Georgia Claims Its Annotated Laws Are Covered By Copyright, Threatens Carl Malamud For Publishing The Law

from the law-must-be-secret dept

You may recall a few years back that the state of Oregon claimed that its laws were covered by copyright and threatened to sue people who posted them online. Yes. Its laws. Other states have done the same at times, and each time they get mocked mercilessly for the plain ridiculousness of trying to use copyright law to stop people from publishing the laws of the state. Now, technically, these states are on reasonably firm legal ground, even if they’re on completely illogical common sense ground. While US copyright law is clear that works of the federal government are not covered by copyright, that’s not the case for state or local governments. Of course, that doesn’t make it any saner to claim such a copyright. After all, this is the law we’re talking about. It seems crazy to think that any government should get upset about someone publishing the laws that everyone is supposed to obey. In fact, you’d think they’d encourage it.

But… some states just can’t help themselves. The latest state to demonstrate how stupid this is would be the state of Georgia, which is now threatening to sue Carl Malamud and Public.Resource.org for daring to publish Georgia’s annotated legal code. In a very weak attempt to distinguish this from copyrighting “the law” itself, the threat letter makes it clear that it’s not claiming a copyright on the law per se, but rather “the copyrightable aspects,” of “the Official Code of Georgia Annotated.” From this, it would seem that they mean the annotations, which explain the law, are somehow covered by copyright. And they’re not happy that someone, such as Carl Malamud, has the temerity to offer up this code so that those impacted by Georgia law might actually understand the laws they are bound to obey.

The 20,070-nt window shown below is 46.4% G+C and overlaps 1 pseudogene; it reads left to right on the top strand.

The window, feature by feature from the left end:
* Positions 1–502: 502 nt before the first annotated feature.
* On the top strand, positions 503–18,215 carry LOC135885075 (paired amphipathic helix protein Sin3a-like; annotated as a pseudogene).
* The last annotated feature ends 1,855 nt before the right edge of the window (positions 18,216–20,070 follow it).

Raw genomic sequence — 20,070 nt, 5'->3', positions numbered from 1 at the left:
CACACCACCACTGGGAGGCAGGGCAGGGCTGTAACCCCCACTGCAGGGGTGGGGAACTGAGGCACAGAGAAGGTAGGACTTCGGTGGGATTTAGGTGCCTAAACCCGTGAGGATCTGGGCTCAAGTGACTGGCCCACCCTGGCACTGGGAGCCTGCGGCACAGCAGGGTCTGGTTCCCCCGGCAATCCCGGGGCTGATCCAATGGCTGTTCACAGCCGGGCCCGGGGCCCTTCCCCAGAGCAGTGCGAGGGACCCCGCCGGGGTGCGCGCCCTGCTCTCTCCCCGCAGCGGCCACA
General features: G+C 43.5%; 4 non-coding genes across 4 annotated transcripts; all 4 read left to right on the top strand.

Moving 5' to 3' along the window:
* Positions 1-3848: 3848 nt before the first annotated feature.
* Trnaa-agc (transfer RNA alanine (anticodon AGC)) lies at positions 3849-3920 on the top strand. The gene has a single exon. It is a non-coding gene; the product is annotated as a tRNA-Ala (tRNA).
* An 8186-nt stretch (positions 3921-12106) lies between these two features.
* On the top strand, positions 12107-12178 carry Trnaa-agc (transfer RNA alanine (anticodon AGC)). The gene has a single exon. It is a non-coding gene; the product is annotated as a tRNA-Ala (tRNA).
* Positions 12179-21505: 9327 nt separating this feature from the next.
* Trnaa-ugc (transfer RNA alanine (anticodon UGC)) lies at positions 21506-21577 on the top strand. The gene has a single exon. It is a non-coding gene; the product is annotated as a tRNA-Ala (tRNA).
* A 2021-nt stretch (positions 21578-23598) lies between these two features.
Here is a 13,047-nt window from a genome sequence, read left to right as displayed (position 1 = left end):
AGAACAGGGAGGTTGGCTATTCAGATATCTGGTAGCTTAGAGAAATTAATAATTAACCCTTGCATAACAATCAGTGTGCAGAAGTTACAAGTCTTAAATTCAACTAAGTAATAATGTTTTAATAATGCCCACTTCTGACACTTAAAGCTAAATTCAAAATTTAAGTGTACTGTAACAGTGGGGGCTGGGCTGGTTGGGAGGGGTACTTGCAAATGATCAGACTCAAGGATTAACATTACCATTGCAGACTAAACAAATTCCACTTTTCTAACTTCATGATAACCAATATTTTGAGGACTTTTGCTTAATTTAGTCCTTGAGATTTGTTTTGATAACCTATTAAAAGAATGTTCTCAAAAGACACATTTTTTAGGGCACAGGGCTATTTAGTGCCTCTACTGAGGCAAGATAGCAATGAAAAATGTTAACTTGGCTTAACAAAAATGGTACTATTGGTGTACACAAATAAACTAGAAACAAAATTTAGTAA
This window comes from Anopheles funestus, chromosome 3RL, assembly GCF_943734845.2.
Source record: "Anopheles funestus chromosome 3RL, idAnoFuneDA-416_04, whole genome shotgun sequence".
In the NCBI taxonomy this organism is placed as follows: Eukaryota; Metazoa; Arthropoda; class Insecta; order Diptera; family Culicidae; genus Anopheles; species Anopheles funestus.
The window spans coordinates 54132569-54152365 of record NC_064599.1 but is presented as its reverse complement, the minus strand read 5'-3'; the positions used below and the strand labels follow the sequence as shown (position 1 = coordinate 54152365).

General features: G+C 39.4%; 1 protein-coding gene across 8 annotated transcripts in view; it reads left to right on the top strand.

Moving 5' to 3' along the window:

Therefore, we demand that you immediately: cease and desist your unlawful copying of the Official Code of Georgia Annotated; remove any and all files containing the Official Code of Georgia Annotated from the internet; destroy any and all files containing the Official Code of Georgia Annotated from the internet; and provide us with prompt written assurance within 10 days of receiving this letter that all such steps have been taken and that you will cease and desist from any further infringement of the copyrighted Official Code of Georgia Annotated.

If you do not comply with this cease and desist demand within this time period, the State of Georgia, through the Georgia Code Revision Commission, is entitled to use your failure to comply as evidence of willful infringement and seek monetary damages and equitable relief for your copyright infringement.

Given Malamud’s history, and the fact that he himself reached out to the Georgia Code Revision Commission to let them know he was publishing the annotated version, I would imagine that he does not intend to cease and desist, but will fight this in order to show that such things should be publishable.

But, really, why is the state of Georgia doing this in the first place? It’s not as if the state needed the “incentive” of copyright to publish an annotated version of the law. If anything, this seems like copyright misuse. But, even beyond that, it just seems counterproductive from a public policy standpoint to want to make your own laws harder to understand.

Update: And, as expected, Malamud has responded. The entire letter is worth reading, but a quick snippet:

It is a long-held tenet of American law that there is no copyright in the law. This is because the law belongs to the people and in our system of democracy we have the right to read, know, and speak the laws by which we choose to govern ourselves. Requiring a license before allowing citizens to read or speak the law would be a violation of deeply-held principles in our system that the laws apply equally to all.